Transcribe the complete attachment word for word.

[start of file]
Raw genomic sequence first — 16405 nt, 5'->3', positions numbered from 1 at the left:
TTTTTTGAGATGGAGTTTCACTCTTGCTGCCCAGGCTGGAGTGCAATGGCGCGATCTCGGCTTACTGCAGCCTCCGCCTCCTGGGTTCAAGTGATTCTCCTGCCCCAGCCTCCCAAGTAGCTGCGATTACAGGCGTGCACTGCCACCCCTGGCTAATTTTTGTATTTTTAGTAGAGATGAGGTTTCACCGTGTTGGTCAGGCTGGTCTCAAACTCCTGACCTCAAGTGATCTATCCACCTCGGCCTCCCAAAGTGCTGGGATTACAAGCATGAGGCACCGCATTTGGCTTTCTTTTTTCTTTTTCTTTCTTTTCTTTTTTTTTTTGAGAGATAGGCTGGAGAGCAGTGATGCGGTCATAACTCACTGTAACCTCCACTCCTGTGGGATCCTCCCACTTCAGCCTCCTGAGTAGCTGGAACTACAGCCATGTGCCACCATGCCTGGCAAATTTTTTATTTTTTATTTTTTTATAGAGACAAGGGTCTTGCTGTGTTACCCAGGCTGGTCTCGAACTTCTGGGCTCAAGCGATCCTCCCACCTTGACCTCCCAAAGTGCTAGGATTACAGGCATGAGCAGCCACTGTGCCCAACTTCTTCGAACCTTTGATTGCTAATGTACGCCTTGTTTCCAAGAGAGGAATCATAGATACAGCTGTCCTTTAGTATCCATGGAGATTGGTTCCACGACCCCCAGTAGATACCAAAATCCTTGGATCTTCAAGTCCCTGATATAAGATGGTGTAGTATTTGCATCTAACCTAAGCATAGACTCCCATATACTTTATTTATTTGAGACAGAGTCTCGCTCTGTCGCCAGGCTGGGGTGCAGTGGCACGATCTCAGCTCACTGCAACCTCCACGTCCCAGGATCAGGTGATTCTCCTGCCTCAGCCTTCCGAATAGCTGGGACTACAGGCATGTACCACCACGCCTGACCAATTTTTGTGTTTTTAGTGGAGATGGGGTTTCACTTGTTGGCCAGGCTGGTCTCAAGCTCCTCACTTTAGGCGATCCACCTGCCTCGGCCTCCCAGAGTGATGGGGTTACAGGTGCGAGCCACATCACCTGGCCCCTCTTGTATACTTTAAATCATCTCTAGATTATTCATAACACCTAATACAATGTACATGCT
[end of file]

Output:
Raw genomic sequence first — 16405 nt, 5'->3', positions numbered from 1 at the left:
TTTTTTGAGATGGAGTTTCACTCTTGCTGCCCAGGCTGGAGTGCAATGGCGCGATCTCGGCTTACTGCAGCCTCCGCCTCCTGGGTTCAAGTGATTCTCCTGCCCCAGCCTCCCAAGTAGCTGCGATTACAGGCGTGCACTGCCACCCCTGGCTAATTTTTGTATTTTTAGTAGAGATGAGGTTTCACCGTGTTGGTCAGGCTGGTCTCAAACTCCTGACCTCAAGTGATCTATCCACCTCGGCCTCCCAAAGTGCTGGGATTACAAGCATGAGGCACCGCATTTGGCTTTCTTTTTTCTTTTTCTTTCTTTTCTTTTTTTTTTTGAGAGATAGGCTGGAGAGCAGTGATGCGGTCATAACTCACTGTAACCTCCACTCCTGTGGGATCCTCCCACTTCAGCCTCCTGAGTAGCTGGAACTACAGCCATGTGCCACCATGCCTGGCAAATTTTTTATTTTTTATTTTTTTATAGAGACAAGGGTCTTGCTGTGTTACCCAGGCTGGTCTCGAACTTCTGGGCTCAAGCGATCCTCCCACCTTGACCTCCCAAAGTGCTAGGATTACAGGCATGAGCAGCCACTGTGCCCAACTTCTTCGAACCTTTGATTGCTAATGTACGCCTTGTTTCCAAGAGAGGAATCATAGATACAGCTGTCCTTTAGTATCCATGGAGATTGGTTCCACGACCCCCAGTAGATACCAAAATCCTTGGATCTTCAAGTCCCTGATATAAGATGGTGTAGTATTTGCATCTAACCTAAGCATAGACTCCCATATACTTTATTTATTTGAGACAGAGTCTCGCTCTGTCGCCAGGCTGGGGTGCAGTGGCACGATCTCAGCTCACTGCAACCTCCACGTCCCAGGATCAGGTGATTCTCCTGCCTCAGCCTTCCGAATAGCTGGGACTACAGGCATGTACCACCACGCCTGACCAATTTTTGTGTTTTTAGTGGAGATGGGGTTTCACTTGTTGGCCAGGCTGGTCTCAAGCTCCTCACTTTAGGCGATCCACCTGCCTCGGCCTCCCAGAGTGATGGGGTTACAGGTGCGAGCCACATCACCTGGCCCCTCTTGTATACTTTAAATCATCTCTAGATTATTCATAACACCTAATACAATGTACATGCT